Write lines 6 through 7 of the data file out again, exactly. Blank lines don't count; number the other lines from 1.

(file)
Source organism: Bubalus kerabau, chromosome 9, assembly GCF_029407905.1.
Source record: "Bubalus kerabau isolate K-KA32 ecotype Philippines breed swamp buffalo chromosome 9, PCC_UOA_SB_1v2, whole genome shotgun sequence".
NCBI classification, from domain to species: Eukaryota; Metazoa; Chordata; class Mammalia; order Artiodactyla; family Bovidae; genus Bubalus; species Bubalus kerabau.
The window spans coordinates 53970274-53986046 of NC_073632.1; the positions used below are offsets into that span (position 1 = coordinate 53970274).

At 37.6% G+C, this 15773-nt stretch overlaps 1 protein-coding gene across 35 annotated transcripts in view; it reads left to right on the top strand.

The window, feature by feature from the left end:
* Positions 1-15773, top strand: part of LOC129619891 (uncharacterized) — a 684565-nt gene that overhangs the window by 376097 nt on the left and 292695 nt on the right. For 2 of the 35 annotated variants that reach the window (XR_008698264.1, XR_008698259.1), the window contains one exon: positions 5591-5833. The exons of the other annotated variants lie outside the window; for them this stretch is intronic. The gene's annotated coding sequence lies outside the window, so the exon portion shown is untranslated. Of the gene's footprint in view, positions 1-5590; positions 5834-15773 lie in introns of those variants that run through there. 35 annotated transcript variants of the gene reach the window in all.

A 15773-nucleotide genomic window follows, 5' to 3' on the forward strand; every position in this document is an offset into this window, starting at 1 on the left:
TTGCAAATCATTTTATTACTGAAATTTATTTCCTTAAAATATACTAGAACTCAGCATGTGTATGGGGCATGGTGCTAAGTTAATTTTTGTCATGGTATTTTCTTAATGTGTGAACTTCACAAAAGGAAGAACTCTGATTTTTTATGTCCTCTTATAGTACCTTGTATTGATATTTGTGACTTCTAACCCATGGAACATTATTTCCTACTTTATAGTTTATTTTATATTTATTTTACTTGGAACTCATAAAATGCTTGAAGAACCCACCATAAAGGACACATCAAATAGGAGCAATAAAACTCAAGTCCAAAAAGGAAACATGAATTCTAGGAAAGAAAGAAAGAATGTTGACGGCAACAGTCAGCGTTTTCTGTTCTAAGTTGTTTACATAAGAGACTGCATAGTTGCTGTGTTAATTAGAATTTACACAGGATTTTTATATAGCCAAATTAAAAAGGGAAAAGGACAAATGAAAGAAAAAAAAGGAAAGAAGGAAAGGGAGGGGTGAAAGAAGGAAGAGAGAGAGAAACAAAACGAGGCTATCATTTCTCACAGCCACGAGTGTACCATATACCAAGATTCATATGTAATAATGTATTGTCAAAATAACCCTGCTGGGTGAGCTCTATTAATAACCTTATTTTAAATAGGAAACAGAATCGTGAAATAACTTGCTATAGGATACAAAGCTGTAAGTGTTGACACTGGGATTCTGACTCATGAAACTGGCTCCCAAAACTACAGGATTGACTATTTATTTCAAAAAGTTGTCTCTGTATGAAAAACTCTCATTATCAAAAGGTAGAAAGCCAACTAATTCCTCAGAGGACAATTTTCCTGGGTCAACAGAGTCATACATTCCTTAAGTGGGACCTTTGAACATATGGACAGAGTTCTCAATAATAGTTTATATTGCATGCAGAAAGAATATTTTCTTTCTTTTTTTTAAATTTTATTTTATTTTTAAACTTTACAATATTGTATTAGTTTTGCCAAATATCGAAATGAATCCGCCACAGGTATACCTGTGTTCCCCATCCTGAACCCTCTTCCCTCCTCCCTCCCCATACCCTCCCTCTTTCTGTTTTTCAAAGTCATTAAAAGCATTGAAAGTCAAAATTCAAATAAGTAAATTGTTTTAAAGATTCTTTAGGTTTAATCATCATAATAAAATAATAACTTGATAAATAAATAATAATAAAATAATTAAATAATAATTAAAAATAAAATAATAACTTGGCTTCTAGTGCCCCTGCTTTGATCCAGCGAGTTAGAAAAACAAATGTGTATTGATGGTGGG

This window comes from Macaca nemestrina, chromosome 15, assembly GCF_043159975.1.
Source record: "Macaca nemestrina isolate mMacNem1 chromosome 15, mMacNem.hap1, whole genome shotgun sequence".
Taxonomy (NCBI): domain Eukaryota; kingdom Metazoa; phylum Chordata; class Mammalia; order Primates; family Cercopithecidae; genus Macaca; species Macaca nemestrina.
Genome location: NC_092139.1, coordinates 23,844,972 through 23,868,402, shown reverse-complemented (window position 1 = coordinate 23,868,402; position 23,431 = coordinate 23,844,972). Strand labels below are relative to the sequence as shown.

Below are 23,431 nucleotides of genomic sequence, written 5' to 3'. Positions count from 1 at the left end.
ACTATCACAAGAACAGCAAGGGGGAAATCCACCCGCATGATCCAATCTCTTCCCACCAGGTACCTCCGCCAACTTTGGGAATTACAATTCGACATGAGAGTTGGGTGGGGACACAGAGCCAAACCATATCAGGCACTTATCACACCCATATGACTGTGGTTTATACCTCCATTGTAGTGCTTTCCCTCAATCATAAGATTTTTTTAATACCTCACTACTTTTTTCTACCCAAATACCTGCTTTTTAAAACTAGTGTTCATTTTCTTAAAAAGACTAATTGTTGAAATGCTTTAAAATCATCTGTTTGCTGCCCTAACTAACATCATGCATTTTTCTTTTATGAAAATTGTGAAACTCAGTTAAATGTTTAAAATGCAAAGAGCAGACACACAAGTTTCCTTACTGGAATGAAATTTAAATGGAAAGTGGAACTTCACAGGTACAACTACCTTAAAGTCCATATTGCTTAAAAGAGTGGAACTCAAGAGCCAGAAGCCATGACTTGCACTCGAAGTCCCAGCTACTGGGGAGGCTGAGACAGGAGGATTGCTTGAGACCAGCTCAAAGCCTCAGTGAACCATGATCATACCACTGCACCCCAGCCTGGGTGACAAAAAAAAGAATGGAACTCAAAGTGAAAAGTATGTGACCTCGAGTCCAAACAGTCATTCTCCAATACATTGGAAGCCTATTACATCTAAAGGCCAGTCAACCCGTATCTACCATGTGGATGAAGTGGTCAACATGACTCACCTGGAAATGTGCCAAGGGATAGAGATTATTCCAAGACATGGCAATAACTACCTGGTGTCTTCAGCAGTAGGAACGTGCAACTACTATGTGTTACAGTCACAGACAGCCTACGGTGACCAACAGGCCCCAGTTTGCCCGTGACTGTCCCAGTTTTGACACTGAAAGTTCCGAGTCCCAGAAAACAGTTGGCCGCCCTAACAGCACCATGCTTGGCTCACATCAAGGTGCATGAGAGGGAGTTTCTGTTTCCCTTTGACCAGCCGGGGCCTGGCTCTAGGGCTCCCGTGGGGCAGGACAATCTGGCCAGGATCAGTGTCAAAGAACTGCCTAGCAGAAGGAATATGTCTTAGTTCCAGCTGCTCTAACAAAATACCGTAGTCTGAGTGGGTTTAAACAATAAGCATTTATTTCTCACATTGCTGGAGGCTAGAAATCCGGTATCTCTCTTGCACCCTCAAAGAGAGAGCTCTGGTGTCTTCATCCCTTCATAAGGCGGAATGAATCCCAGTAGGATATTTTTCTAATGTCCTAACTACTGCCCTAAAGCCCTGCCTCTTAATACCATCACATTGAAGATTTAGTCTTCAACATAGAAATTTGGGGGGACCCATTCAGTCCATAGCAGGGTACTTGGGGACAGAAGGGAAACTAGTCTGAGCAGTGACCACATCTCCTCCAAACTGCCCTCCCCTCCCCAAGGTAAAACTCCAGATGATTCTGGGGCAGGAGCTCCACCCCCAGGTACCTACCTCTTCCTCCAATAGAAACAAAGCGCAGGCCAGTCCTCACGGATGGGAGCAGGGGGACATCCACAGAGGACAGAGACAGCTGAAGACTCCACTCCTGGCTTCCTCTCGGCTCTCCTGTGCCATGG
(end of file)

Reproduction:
The window, feature by feature from the left end:
* Positions 1-15773, top strand: part of LOC129619891 (uncharacterized) — a 684565-nt gene that overhangs the window by 376097 nt on the left and 292695 nt on the right. For 2 of the 35 annotated variants that reach the window (XR_008698264.1, XR_008698259.1), the window contains one exon: positions 5591-5833. The exons of the other annotated variants lie outside the window; for them this stretch is intronic. The gene's annotated coding sequence lies outside the window, so the exon portion shown is untranslated. Of the gene's footprint in view, positions 1-5590; positions 5834-15773 lie in introns of those variants that run through there. 35 annotated transcript variants of the gene reach the window in all.